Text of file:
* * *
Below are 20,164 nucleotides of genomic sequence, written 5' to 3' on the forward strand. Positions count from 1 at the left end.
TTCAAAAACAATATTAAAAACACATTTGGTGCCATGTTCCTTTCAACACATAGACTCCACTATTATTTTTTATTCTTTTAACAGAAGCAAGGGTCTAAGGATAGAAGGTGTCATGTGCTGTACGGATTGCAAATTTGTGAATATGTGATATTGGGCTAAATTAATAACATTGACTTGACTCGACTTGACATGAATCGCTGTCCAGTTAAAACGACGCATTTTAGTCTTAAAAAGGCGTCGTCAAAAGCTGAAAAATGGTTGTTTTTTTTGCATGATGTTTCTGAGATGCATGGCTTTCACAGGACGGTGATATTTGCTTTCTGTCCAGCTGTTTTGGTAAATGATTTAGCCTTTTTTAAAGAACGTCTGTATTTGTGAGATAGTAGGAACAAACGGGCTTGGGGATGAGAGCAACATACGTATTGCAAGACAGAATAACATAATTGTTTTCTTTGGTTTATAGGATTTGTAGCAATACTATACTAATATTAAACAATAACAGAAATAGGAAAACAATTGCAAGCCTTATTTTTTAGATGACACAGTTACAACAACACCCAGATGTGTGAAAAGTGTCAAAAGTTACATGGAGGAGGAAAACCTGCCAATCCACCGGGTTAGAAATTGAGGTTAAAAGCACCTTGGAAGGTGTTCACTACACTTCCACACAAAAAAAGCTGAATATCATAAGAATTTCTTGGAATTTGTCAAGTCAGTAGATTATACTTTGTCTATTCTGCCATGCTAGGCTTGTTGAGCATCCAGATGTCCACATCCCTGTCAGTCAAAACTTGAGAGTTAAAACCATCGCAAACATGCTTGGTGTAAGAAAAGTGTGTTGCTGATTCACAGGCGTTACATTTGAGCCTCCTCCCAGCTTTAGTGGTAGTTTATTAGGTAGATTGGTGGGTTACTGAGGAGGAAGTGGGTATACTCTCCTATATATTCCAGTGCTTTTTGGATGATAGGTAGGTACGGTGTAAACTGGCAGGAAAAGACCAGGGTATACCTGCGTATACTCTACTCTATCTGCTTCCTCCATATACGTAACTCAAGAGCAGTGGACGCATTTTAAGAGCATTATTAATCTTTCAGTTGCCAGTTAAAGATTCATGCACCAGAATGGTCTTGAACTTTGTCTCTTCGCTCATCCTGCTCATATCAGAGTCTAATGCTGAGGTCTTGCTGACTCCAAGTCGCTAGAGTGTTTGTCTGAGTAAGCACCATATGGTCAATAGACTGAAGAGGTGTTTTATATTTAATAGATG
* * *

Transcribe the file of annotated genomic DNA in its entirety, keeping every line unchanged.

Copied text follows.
Below are 20,164 nucleotides of genomic sequence, written 5' to 3' on the forward strand. Positions count from 1 at the left end.
TTCAAAAACAATATTAAAAACACATTTGGTGCCATGTTCCTTTCAACACATAGACTCCACTATTATTTTTTATTCTTTTAACAGAAGCAAGGGTCTAAGGATAGAAGGTGTCATGTGCTGTACGGATTGCAAATTTGTGAATATGTGATATTGGGCTAAATTAATAACATTGACTTGACTCGACTTGACATGAATCGCTGTCCAGTTAAAACGACGCATTTTAGTCTTAAAAAGGCGTCGTCAAAAGCTGAAAAATGGTTGTTTTTTTTGCATGATGTTTCTGAGATGCATGGCTTTCACAGGACGGTGATATTTGCTTTCTGTCCAGCTGTTTTGGTAAATGATTTAGCCTTTTTTAAAGAACGTCTGTATTTGTGAGATAGTAGGAACAAACGGGCTTGGGGATGAGAGCAACATACGTATTGCAAGACAGAATAACATAATTGTTTTCTTTGGTTTATAGGATTTGTAGCAATACTATACTAATATTAAACAATAACAGAAATAGGAAAACAATTGCAAGCCTTATTTTTTAGATGACACAGTTACAACAACACCCAGATGTGTGAAAAGTGTCAAAAGTTACATGGAGGAGGAAAACCTGCCAATCCACCGGGTTAGAAATTGAGGTTAAAAGCACCTTGGAAGGTGTTCACTACACTTCCACACAAAAAAAGCTGAATATCATAAGAATTTCTTGGAATTTGTCAAGTCAGTAGATTATACTTTGTCTATTCTGCCATGCTAGGCTTGTTGAGCATCCAGATGTCCACATCCCTGTCAGTCAAAACTTGAGAGTTAAAACCATCGCAAACATGCTTGGTGTAAGAAAAGTGTGTTGCTGATTCACAGGCGTTACATTTGAGCCTCCTCCCAGCTTTAGTGGTAGTTTATTAGGTAGATTGGTGGGTTACTGAGGAGGAAGTGGGTATACTCTCCTATATATTCCAGTGCTTTTTGGATGATAGGTAGGTACGGTGTAAACTGGCAGGAAAAGACCAGGGTATACCTGCGTATACTCTACTCTATCTGCTTCCTCCATATACGTAACTCAAGAGCAGTGGACGCATTTTAAGAGCATTATTAATCTTTCAGTTGCCAGTTAAAGATTCATGCACCAGAATGGTCTTGAACTTTGTCTCTTCGCTCATCCTGCTCATATCAGAGTCTAATGCTGAGGTCTTGCTGACTCCAAGTCGCTAGAGTGTTTGTCTGAGTAAGCACCATATGGTCAATAGACTGAAGAGGTGTTTTATATTTAATAGATG